“So how much do you need to send Lina to Beltei for one term?” I asked Nick, my Cambodian personal chauffeur, friend and little brother.
“It is $190USD for fees. I will pay for her uniforms and books.
A great project that is a joint effort; a supplement rather than a dependency.
So I get on the Internet to my friend, Iris, in Canada. “Hey, I just found a way to spend some of your money. Lina wants to go to Beltei – a much better school than she currently attends – can you cover the fees? For a mere $190 a term – $200 when converted to USD – you can change her life for the better.”
Iris was in. She often quips “God works in mysterious ways. You are a devout atheist who spends my money doing good works.”
Nick was glowing, “Lina is so happy to be going to a good school and everyone in my family thanks you.”
“Tell them it isn’t me. I’m just spending my friend’s money, which I do very well. The long term plan is to hook up the two of them us on the Internet. Then we will send lots of photos of Lina in her uniform and scans of her marks and such. I want Iris to put her through university. Does Lina know how to use email?”
“No, not yet, but she is very smart and will learn quickly.” In the course of the conversation my former tablet with all my Spanish lessons sort of disappeared so the girls in Nick’s family could become computer savvy. But who can argue with that?
As expected the younger sisters were jealous that the oldest was going to a good school. Fair enough, I would be too.
Next, I contacted my high school friend Dennis, who is also financially stable. While he wasn’t quite willing to commit for the rest of his life – which it might take to put six-year old Panni through university – he was more than happy to go one term at a time and zapped off a cheque to my Canadian bank account. Akun – thank you in Khmer – as we know he is likely in for the longer haul.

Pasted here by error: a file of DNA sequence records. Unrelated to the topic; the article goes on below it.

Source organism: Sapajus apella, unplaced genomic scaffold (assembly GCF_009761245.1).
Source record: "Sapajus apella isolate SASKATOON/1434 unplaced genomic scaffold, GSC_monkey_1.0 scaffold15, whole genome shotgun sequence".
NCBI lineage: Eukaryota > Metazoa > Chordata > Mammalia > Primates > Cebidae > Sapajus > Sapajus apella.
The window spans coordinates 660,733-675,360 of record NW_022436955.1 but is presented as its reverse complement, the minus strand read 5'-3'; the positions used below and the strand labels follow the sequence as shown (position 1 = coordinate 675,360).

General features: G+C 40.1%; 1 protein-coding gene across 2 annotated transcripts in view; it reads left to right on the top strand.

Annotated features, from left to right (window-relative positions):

So that left Nita, the middle child. I figured nobody would be concerned if slid some cash out of Down in the Dumps to cover her fees. Then my friend The Nurse – as we call her because she is one – and her partner Andrew came to visit in Cambodia. When I told her about my latest project she said, “Hey, Andrew and I will give Nick the money for Nita’s fees this afternoon.” Done and dusted. The Nurse is moving to Cambodia at the end of April as she got an impressive job as the Medical Manager at a private hospital. She will take over Educate a Girl project and I will concentrate on Down in the Dumps.
If you want to get involved with educating a girl and changing the world, all donations – no matter the amount – are greatly appreciated. Lin, Nick’s youngest daughter starts school next year. Twenty year old Thea desperately want to study English at the Num and Pahhasasra Univerity. She looks after her elderly grandmother and is doing a non-paying internship at the Ministry of Education in the hopes it will lead to a job. The tuition is about $600 a year. If enough people give us $10 we can cover it. There is no shortage of girls who want to go to school so it won’t take long before there is an extensive waiting list.
The research about educating girls in the third world is well documented. Limited resources are more likely to go to the boys and girls suffer. Educated girls are more likely to marry later, have fewer – and healthier – children. Further, they are less likely to be abused or get HIV/AIDS. Their earning power also increases exponentially. In short, educated girls have better lives.
Every riel will be accounted for and the books will be open as they are for Down in the Dumps. The parents will cover the uniforms and the books so it isn’t a free ride.
If you want to contribute please send money to Paypal (email@example.com)
Thank you and akun.